Natural & Homemade Cures for Acne 

To combat acne a combination of different treatments is needed to  provide long-term results for the individual. Conventional therapies can be used, such as antibiotic use, oral isotretinoin (Accutane), benzoyl peroxide, however most of these treatments come with side effects, some of them quite sever. It is a good idea to try to start with a natural approach, give it a few months and as a last resort look towards conventional therapies.

Beneficial Nutrients to Consume 

Low levels of both Vitamin A and Zinc in the body can aid in the prevalence of acne on the skin. Both these nutrients are beneficial in fighting off infections in the body, such as the infections of inflammatory acne. There are many other supplements that can be taken orally however it is good to know the systemic reason/root cause of the acne prior to their consumption. The supplements listed below are overall beneficial for any root cause of acne.

Vitamin A – Retinol form (unless pregnant – in which case no more than 5000 IU) a maintenance level of 5000-10000 IU until a difference is seen, do not take for a prolonged time.

Beta Carotene, the plant source of vitamin A can be found in yellow, orange and dark green vegetables. Retinol, the animal source of vitamin A can be found in fish liver oil, egg yolks and milk products.

Before supplementing with Vitamin A (outside of a multi-vitamin) it is good to gently cleanse the liver and supplement with probiotics. Beta-carotene the plant food source of vitamin A is converted to retinol within the liver and small intestine, if they are not working optimally this will not occur, so it is important to have them working effectively to ensure that all food source of vitamin A are being properly utilized – thus properly aiding the body.

Zinc Citrate – between 50-60 mg daily. Start off with zinc before trying Vitamin A. Often this is the main nutrient that is depleted in the body as it is the number one deficiency in food. It is also depleted from the body as a result of taking the birth control pill and through excessive alcohol consumption.

Zinc can be found naturally in most animal good, oysters and fish, red meat and liver as well as poultry. Although best absorbed through animal source it is also found within whole grains, legumes, brazil nuts, pumpkin seeds, ginger root and mustard seed.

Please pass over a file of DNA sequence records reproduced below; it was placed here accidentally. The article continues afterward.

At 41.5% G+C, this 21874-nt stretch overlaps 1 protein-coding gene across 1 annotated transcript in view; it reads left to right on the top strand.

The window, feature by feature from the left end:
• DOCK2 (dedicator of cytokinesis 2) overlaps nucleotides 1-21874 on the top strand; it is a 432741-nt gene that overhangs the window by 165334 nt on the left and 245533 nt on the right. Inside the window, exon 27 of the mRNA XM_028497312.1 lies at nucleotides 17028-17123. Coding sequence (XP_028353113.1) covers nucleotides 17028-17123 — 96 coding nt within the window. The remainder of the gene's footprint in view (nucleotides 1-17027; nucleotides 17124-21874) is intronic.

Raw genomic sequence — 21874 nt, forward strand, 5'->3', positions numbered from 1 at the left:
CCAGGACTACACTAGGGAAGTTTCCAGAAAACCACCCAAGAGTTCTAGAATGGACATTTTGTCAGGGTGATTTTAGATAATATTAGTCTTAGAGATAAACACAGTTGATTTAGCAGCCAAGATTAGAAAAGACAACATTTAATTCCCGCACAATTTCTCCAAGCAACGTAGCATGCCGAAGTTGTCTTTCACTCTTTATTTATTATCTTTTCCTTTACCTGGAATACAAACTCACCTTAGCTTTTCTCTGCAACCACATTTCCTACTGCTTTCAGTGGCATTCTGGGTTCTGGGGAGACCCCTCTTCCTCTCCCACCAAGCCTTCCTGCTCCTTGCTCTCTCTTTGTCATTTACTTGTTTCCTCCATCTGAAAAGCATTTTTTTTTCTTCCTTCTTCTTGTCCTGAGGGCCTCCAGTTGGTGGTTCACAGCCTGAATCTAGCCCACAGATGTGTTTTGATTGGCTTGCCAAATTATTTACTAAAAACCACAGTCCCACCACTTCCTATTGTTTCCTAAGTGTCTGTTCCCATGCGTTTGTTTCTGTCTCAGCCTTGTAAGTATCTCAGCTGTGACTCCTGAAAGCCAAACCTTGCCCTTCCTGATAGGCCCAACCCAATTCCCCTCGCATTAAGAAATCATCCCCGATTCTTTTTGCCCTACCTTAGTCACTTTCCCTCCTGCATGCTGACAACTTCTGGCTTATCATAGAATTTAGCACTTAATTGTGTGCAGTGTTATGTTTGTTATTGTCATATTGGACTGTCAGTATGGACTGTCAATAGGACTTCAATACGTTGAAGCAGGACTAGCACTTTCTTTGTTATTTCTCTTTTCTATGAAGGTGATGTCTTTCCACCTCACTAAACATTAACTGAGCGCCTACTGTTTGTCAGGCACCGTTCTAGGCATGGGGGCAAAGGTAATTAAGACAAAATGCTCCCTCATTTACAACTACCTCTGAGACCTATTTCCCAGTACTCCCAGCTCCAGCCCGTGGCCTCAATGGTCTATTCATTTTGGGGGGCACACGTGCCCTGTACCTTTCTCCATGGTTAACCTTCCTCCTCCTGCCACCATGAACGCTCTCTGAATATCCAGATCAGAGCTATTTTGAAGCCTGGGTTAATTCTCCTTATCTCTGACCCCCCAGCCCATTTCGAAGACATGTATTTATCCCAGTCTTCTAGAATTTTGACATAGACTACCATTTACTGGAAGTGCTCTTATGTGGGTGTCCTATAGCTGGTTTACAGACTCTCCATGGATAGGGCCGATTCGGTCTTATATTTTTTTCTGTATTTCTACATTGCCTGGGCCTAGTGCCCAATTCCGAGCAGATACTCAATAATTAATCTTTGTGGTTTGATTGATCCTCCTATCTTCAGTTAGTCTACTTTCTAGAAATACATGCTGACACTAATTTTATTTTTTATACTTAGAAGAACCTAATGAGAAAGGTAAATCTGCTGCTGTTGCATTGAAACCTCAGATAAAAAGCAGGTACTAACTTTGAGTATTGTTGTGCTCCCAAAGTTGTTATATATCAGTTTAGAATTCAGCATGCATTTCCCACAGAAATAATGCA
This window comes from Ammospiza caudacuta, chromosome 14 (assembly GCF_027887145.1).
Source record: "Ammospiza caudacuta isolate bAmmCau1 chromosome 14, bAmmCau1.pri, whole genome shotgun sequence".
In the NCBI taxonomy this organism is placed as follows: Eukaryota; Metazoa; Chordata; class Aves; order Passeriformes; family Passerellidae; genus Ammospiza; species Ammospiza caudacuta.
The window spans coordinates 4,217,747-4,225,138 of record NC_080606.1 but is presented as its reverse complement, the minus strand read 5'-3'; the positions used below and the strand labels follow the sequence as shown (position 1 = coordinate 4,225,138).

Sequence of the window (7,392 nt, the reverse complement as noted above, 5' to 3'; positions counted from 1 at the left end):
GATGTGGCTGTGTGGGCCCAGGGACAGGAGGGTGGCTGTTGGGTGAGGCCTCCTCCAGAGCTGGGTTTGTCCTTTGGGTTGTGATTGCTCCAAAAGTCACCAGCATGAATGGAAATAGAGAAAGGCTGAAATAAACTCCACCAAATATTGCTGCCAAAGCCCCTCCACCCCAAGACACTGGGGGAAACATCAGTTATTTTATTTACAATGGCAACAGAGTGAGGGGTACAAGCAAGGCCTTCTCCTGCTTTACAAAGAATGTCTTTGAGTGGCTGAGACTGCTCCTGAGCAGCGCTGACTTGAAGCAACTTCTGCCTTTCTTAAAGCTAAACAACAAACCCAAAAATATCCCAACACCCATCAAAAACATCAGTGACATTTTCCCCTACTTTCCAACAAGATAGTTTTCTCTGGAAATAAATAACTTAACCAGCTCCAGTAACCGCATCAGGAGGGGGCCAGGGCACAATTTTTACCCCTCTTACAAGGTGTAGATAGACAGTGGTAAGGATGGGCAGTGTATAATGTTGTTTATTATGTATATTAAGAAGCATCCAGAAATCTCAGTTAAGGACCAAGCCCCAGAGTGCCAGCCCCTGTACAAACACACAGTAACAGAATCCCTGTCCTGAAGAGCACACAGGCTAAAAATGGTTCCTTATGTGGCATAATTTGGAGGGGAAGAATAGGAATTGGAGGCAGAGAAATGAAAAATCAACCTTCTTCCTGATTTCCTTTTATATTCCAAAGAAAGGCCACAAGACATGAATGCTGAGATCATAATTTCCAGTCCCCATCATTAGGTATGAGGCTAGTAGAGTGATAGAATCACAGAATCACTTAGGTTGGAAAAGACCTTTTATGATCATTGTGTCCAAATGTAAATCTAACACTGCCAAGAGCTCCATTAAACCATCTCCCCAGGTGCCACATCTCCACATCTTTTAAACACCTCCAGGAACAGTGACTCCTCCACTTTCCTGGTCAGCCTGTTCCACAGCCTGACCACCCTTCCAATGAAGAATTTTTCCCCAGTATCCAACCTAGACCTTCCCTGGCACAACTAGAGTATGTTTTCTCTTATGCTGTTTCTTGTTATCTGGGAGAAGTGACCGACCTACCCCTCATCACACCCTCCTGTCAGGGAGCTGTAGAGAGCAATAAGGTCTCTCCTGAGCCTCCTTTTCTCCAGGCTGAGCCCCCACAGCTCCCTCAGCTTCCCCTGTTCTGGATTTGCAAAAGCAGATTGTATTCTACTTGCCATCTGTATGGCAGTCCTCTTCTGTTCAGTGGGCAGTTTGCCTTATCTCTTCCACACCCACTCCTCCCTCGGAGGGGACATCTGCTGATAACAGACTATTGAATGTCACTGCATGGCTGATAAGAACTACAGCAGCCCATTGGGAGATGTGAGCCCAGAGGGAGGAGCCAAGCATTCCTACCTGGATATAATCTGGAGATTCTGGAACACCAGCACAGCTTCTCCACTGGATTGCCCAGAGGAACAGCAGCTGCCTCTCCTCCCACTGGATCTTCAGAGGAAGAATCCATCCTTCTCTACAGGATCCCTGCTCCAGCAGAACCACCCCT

Probiotics –  Inflamed acne such as large deep pustules are often the result of an infection. They swell, seem ginormous and are very uncomfortable. Antibiotics can be prescribed to aid in their elimination but they may not help (for myself this was the case and along with not removing the acne I got a yeast infection). A high dose of probiotics, between 150-100 billion will aid in reducing the acne. Having a healthy gut environment aid in having a healthy body. probiotics will aid in feeding healthy bacteria, aid in the uptake of nutrients and with time combat both candida and parasites. If the acne is not to sever even a daily dose of 10-50 billion will work wonders. Make sure to take with food, preferably a high fiber meal or snack.

Vitamin E – This nutrient is essential for the uptake, utilization and regulation of Vitamin A retinol. Aids in the inhibition of lipid peroxide formation as well as boosting the body’s immune system.

Vitamin E can be found within animal sources – though they are poor – including butter, egg yolk and liver. Elsewhere it is found in vegetables, seeds and nuts and their oils as well as wheat germ.

Topical Treatment

Tea Tree Oil – This oil is great for spot treatment as it has wondrous antiseptic properties – making it a great skin disinfectant. Bacteria can be a great acne causer so it is a good idea to make sure that the face gets a good…yet gentle cleaning every once and a while. Having tea tree oil included in your cleanser or lotion is a great way to get that done.

Holy Basil – The oil from this herb has been shown to be quite beneficial as an antibacterial treatment for acne. It also aids in reducing inflammation and soothing the skin.